Working smoke alarms cut the chances of dying in a house fire in half, and they are a family's first indication of a fire. But once that alarm sounds a fire can spread quickly, leaving only a minute or two to escape, according to the National Fire Protection Association. That's why it's so important to have an
escape plan and practice it using different ways out of the house. NFPA offers more educational resources on fire safety
Practice Home Fire Drills
A home fire is reported every 86 seconds. Despite this threat, families rarely practice home fire drills, and nearly half of parents report their children do not know what to do in the event of a fire.
Home Fire Drill Day, a safety observance developed by Nationwide in partnership with NSC and other organizations, is held at the end of Fire Prevention Week each year in October. But families can practice home fire drills any time and take advantage of tools and resources offered at
- Step-by-step instructions for doing a home fire drill
- Games to make the experience memorable for kids
- Worksheet to help you draw a floor plan of your home
- Video of a fire drill in action
- Family pledge to practice a home fire drill twice a year
- Downloadable fire safety resources to share with friends and family
- Link to download the free Make Safe Happen mobile app that puts home fire drill instructions, including a drill timer, in the palm of your hand
Practice as a family, take the pledge to practice home fire drills twice a year, and encourage others to take the pledge.
Leading Causes of Fire
Over the past several decades, deaths from home structure fires in the United States have steadily gone down – from 5,200 in 1980 to 2,646 in 2015, according to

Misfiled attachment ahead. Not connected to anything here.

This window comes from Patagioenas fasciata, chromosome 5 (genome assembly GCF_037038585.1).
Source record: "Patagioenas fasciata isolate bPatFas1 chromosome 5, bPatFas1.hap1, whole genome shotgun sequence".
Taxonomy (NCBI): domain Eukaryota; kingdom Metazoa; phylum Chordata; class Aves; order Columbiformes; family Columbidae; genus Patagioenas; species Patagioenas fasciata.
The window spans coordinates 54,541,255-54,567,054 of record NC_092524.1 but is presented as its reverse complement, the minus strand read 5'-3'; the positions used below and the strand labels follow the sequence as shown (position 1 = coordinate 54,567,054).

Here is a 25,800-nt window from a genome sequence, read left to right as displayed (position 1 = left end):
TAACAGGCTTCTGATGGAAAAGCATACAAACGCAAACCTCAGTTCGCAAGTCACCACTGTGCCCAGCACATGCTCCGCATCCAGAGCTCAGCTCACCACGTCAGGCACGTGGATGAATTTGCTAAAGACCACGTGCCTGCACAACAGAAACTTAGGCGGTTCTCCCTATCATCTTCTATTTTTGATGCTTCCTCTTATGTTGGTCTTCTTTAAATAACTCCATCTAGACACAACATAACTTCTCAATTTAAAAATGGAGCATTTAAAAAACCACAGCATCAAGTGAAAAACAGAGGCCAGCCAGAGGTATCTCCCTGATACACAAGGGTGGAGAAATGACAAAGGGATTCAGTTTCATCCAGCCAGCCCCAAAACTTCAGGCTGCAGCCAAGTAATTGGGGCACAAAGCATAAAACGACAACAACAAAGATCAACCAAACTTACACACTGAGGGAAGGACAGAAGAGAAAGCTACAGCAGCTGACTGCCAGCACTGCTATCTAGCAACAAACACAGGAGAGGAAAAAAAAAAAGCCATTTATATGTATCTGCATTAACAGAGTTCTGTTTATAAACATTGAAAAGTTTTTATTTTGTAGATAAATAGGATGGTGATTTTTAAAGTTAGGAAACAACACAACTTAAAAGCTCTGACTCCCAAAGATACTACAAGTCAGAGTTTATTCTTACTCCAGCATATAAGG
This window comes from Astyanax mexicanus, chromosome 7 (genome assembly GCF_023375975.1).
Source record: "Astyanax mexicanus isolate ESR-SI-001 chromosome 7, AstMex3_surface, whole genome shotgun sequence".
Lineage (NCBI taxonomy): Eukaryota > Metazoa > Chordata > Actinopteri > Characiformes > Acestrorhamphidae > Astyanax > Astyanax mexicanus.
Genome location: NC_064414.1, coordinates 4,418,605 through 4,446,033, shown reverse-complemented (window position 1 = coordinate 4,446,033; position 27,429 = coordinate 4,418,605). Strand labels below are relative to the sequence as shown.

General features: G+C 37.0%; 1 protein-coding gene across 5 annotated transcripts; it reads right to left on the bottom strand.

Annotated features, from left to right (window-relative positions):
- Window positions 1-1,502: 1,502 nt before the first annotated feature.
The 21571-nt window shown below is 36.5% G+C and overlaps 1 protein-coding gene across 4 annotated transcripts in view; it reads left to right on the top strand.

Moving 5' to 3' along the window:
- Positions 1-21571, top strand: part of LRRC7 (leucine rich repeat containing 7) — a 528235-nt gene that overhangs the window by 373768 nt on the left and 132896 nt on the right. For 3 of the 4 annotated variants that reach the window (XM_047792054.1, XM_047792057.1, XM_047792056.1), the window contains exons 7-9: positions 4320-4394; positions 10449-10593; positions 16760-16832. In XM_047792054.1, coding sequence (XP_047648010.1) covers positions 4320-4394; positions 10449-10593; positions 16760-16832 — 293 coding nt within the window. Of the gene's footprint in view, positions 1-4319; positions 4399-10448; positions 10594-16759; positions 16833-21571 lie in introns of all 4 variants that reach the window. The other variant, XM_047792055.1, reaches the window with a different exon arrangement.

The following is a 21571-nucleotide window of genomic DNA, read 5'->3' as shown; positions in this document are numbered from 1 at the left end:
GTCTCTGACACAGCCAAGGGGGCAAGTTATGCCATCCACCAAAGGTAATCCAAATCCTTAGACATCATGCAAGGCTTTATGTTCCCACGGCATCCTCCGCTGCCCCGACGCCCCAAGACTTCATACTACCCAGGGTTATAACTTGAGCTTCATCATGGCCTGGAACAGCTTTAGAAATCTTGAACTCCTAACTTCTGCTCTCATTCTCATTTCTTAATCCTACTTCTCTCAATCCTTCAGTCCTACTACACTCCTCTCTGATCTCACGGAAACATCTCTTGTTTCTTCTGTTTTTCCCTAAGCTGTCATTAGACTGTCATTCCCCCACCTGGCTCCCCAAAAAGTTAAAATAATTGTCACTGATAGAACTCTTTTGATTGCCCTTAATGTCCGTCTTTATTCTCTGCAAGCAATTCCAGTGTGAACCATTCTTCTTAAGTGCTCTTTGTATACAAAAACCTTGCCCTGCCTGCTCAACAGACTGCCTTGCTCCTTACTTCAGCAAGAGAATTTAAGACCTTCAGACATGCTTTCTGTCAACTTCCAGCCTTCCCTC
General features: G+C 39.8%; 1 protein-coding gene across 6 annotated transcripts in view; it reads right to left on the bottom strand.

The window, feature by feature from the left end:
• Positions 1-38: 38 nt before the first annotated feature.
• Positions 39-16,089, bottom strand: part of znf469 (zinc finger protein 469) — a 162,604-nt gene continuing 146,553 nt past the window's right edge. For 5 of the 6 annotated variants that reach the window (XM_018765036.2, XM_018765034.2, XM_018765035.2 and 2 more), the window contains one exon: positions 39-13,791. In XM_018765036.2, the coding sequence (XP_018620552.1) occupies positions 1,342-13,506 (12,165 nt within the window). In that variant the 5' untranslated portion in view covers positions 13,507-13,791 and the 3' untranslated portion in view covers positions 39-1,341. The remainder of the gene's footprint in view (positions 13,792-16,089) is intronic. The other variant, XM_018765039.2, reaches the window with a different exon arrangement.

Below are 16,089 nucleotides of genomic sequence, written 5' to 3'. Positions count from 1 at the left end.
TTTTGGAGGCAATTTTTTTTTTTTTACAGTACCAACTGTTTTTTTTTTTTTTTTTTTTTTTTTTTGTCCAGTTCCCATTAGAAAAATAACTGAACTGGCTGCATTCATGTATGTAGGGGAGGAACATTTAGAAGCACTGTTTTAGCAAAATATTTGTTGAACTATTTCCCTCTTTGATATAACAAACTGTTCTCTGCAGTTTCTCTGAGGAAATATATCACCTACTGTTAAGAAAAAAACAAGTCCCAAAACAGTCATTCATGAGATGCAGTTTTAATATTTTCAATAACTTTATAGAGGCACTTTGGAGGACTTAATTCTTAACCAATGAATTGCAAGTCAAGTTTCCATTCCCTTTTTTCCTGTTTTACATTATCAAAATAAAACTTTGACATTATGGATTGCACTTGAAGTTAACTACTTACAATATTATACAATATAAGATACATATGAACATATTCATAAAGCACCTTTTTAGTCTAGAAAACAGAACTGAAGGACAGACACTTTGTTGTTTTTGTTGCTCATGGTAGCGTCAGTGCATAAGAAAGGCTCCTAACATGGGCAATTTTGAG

Injury Facts 2017®.
But even one death from a preventable fire is too many. While fire doesn't discriminate by age, it is the third leading cause of death for children ages 1 to 14. In 2015, 232 children in this age group died from fire and smoke inhalation.
Cooking equipment is the leading cause of home structure fires and fire injuries, followed by heating equipment, according to NFPA. Other causes include smoking, electrical problems, children playing with fire and candles.
What You Can Do
NSC provides the following tips to keep your home safe from fire:
both types of smoke alarms (ionization and photoelectric) and carbon monoxide alarms; change the batteries at least once a year in these devices
Plan – and practice – an escape route and agree on a meeting place outside of your home; be prepared to assist young children, family members with special needs and pets
Know two ways out of every room in the home
- Learn how to use your fire extinguisher
- If your clothes catch on fire, stop, drop and roll
- When evacuating, if door handles are hot, pick an alternate route
- Leave your house and call for help; do not go back to help someone else
U.S. Fire Administration offers these additional tips to keep children safe from fire and burns:
- Keep children 3 feet away from anything hot, like candles, space heaters and stove-tops
- Keep smoking materials locked up in a high place; never leave cigarette lighters or matches where children can reach them
- Never play with lighters or matches when you are with your children; they may try to imitate you